Richard Rodgers, whose Broadway career spanned six successful decades, composed more than 1000 songs for the American stage. Although he reaped wealth, success and recognition that included two shared Pulitzer Prizes, Rodgers found happiness elusive. In this biography of Rodgers, William G. Hyland tells the full story of the complex man and his music. Hyland's portrait of Rodgers (1902-79) begins with his childhood in an affluent Jewish family living in the Harlem neighbourhood of Manhattan. During college years at Columbia University and early work on the amateur circuit and Broadway, Rodgers entered into a historic collaboration with the lyricist Lorenz Hart. The team produced a dozen popular shows and such songs as "The Lady is a Tramp". Rodgers' next partnership, with Oscar Hammerstein II, led to the creation of the musical play, a new and distinctively American art form. Beginning with "Oklahoma!" in 1943, this pair dominated Broadway for almost 20 years with a string of hits that remain favourites: "Carousel", "South Pacific", "The King and I" and "The Sound of Music". When Hammerstein died in 1960, Rodgers began a new phase in his career, writing the lyrics to his own music, then joining lyricists Stephen Sondheim, Sheldon Harnick and Martin Charnin. Despite periods of depression, excessive drinking, hypochondria and illness at different points in his life, Rodgers's outpouring of music seemed little affected and he continued to compose until his death at age 77. An icon of the musical theatre, Rodgers left a legacy of songs that audiences return to hear over and over again.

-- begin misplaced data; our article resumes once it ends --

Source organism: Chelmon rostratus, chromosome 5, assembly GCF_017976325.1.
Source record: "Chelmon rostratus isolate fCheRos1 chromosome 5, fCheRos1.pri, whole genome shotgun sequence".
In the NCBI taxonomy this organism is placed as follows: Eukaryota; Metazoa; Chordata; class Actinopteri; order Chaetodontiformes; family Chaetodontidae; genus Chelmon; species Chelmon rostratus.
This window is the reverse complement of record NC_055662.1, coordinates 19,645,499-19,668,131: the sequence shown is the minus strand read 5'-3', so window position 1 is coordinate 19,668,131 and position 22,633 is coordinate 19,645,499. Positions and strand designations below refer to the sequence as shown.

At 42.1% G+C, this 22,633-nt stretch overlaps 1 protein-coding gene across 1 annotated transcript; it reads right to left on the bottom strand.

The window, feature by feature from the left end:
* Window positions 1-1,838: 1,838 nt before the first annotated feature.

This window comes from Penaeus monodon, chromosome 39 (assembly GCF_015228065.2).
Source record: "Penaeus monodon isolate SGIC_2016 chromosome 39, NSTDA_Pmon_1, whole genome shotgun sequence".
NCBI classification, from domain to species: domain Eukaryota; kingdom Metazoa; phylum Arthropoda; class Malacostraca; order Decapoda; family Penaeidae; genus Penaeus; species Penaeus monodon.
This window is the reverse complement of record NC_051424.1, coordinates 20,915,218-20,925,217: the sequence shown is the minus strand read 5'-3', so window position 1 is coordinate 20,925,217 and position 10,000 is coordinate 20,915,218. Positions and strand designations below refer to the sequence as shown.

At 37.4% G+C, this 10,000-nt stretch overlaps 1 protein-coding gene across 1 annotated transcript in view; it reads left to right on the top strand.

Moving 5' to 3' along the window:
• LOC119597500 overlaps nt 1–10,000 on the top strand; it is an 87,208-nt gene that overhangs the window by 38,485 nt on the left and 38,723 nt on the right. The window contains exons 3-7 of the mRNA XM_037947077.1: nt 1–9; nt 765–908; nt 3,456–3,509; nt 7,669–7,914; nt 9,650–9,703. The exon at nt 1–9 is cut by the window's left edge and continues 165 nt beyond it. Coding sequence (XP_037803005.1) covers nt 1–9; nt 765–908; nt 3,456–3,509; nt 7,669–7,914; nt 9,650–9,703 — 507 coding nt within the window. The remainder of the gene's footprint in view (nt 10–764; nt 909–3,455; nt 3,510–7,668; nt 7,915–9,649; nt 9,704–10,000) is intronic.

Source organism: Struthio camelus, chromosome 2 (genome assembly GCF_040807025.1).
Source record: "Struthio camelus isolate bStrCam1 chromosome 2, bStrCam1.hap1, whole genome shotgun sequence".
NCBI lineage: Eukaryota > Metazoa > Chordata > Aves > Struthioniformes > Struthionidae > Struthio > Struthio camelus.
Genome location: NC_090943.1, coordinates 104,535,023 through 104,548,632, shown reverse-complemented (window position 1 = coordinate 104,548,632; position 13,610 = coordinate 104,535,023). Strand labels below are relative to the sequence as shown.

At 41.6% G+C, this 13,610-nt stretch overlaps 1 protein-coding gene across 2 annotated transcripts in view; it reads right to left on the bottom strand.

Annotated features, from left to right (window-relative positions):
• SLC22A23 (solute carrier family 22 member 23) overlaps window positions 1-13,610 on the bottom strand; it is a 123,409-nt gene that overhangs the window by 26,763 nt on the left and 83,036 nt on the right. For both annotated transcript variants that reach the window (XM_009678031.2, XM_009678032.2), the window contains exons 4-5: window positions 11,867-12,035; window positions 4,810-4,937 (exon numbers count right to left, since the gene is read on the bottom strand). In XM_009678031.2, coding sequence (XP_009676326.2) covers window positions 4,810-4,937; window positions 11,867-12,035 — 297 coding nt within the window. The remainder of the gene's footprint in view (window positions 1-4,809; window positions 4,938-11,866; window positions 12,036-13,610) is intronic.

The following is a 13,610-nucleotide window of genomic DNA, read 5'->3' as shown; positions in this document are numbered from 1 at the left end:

About Mr. William G. Hyland
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Published April 20, 1998
by Yale University Press.
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